Today’s Wonder of the Day was inspired by Ms. Rye's 5th Grade class from Sioux Falls. Ms. Rye's 5th Grade class Wonders, “How do trees create sap?” Thanks for WONDERing with us, Ms. Rye's 5th Grade class!

You're sleeping peacefully when suddenly the sound of pots and pans gets you stirring. You're able to drift back to sleep for a few minutes, but it's not long before you're pulled into full consciousness by your nose.

As you sit up in bed, you sniff the air and recognize the unmistakable smell of pancakes! Your mouth begins to water as you jump out of bed and head to the kitchen.

It won't be long until you're seated at the table before a stack of flapjacks, ready to soak them in that sweet and sticky substance that turns ordinary pancakes into a breakfast treat: syrup!

As you wait for your pancakes to be served, you take some time to WONDER about where that syrup comes from. Like the paper you write on at school, syrup comes from those tall, woody perennials you often take for granted. What are we talking about? Trees, of course!

You can't drill a hole in just any old tree and have syrup pour out. You can, however, tap certain kinds of trees, such as sugar maple trees, and collect gallons of sap at the right time of year.

Syrup makers use tree sap to make syrup. On average, it takes about 40 gallons of sap to make just one gallon of delicious syrup.

Sap inside a tree is a bit like blood inside the human body. Sap flows through a part of the outer tree trunk known as sapwood, delivering water, sugars, and nutrients throughout the tree.

Sap production begins in warm summer months when the process of photosynthesis creates carbohydrates that get stored in the tree as starch. The starch then gets converted to sugar in the form of sucrose that dissolves into the sap, which is stored for the winter.

When spring begins to arrive (often around the month of March), the weather provides just the right conditions to produce sap that can be collected to make syrup. Those special conditions consist of alternating freeze/thaw cycles in which temperatures drop below freezing at night and rise above freezing during the day.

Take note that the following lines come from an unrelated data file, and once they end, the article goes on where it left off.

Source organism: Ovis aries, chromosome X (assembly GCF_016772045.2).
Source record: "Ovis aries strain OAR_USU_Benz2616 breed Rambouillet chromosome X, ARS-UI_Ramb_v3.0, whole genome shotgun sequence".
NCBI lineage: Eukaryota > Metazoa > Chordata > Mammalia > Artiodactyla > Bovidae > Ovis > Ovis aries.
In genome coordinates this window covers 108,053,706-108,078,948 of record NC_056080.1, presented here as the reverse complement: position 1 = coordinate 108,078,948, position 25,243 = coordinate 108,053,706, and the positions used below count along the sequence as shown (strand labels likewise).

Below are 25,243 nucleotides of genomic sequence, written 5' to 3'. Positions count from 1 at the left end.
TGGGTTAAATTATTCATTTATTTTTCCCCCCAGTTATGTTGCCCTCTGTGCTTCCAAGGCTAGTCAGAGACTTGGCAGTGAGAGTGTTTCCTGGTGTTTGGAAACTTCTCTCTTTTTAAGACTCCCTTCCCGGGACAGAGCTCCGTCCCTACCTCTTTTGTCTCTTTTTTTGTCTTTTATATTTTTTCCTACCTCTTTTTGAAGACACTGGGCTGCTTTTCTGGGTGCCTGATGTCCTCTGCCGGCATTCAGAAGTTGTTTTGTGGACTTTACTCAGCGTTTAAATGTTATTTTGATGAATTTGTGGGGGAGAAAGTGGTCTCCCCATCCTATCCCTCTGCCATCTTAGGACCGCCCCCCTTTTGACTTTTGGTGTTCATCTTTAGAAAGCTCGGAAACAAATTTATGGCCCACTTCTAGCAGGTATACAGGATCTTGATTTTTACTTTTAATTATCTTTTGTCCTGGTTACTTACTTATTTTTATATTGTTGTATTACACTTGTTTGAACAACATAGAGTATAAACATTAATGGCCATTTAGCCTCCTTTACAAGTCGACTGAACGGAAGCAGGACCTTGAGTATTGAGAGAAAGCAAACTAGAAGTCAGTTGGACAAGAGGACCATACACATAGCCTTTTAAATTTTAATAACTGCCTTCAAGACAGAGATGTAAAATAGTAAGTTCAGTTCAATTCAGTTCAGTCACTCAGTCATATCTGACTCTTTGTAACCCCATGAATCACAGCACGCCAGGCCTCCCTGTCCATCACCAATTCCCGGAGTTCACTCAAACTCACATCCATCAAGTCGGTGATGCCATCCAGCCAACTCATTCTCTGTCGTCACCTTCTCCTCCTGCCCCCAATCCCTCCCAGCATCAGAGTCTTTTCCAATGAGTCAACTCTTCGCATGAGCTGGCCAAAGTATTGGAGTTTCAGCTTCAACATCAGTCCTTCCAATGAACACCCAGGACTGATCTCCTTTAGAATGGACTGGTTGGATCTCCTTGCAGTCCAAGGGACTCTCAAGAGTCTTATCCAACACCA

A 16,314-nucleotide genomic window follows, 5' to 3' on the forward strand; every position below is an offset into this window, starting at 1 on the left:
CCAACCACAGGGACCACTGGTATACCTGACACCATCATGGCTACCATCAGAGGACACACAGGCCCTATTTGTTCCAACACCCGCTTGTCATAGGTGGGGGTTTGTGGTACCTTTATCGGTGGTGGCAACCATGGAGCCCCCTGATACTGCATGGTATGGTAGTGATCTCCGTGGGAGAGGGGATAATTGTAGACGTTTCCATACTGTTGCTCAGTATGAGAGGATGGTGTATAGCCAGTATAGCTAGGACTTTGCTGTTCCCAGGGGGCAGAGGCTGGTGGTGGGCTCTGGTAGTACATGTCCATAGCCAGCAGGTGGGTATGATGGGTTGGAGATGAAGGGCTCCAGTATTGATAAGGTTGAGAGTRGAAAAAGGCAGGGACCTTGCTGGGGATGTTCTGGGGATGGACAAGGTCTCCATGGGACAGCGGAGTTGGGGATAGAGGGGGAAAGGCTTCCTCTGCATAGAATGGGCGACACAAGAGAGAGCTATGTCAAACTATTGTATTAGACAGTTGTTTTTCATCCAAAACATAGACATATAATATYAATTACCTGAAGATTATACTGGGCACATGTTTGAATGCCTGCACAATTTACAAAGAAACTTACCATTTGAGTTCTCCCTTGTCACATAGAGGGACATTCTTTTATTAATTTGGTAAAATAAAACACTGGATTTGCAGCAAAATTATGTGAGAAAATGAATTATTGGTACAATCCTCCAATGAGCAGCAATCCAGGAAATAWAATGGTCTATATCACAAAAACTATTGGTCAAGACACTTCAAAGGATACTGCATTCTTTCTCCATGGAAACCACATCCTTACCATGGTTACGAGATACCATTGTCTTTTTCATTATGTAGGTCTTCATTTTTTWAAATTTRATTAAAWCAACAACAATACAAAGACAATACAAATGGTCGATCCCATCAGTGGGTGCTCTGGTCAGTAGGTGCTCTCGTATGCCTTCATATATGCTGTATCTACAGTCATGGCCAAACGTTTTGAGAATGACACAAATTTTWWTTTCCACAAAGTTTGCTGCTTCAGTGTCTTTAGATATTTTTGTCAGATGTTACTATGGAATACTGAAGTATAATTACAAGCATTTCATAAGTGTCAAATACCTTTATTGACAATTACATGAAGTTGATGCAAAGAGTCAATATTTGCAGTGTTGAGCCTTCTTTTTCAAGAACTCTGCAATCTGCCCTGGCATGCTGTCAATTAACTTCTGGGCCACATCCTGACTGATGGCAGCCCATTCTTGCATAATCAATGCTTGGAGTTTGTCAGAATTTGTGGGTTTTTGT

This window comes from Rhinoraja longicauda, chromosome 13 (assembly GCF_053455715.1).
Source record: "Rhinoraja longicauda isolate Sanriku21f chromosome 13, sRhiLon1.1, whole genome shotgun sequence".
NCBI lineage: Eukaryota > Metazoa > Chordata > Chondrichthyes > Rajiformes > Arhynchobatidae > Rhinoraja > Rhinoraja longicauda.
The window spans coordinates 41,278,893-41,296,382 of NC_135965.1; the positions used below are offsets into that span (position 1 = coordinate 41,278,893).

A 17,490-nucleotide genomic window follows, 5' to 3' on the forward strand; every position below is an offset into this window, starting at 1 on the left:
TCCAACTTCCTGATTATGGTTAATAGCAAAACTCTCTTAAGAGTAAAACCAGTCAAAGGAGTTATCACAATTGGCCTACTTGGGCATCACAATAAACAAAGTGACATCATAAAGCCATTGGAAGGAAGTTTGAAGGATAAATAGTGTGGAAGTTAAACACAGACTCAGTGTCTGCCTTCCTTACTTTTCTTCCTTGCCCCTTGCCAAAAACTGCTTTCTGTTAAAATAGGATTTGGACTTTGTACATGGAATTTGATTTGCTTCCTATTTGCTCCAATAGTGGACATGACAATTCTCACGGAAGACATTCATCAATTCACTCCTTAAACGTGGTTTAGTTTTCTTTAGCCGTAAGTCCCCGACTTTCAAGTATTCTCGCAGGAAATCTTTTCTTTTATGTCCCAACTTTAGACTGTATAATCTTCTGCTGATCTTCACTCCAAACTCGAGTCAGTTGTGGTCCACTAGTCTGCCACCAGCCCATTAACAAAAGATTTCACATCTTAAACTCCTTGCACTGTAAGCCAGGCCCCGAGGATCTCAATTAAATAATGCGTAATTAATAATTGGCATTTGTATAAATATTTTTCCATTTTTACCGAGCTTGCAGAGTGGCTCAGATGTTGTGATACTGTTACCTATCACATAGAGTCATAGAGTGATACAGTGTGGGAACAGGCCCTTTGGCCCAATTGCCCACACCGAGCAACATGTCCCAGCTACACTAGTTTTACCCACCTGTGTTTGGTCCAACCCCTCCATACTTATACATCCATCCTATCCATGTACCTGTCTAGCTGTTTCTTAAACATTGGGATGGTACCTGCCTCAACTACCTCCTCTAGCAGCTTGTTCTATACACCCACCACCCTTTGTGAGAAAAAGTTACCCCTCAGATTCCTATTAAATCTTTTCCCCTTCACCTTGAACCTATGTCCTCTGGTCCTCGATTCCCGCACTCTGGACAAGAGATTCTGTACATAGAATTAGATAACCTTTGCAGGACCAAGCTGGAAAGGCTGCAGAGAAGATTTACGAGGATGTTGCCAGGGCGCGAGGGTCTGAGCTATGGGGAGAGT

The rising temperatures during the day create positive pressure within the tree that will force sap out of any holes in the tree. In addition to taps purposefully placed in the tree to collect sap, sap will flow out of broken branches or any other cracks or holes in the tree.

At night when temperatures fall back below freezing, negative pressure develops inside the tree. This creates a suction that stops the sap from flowing out of the tree. This suction force also pulls water through the tree's roots to replenish the sap. Experts believe these differences in pressure as a result of temperature fluctuations occur because of the expansion and contraction of carbon dioxide gas within the sapwood.

This cycle continues until temperatures stay above freezing, at which point sap will stop flowing and begin the sap production cycle anew. Scientists believe that the sap's main purpose is to provide nutrients to new leaves as they grow. In turn, those leaves will fuel the process of photosynthesis that starts the sap production process.

You may be WONDERing if drilling holes into trees is damaging. Using proper tapping procedures, trees sustain only minor wounds that are not damaging. Trees repair drill holes and heal in a matter of time.

Wonder What's Next?

Tomorrow’s exciting Wonder of the Day will take you on a trip to outer space!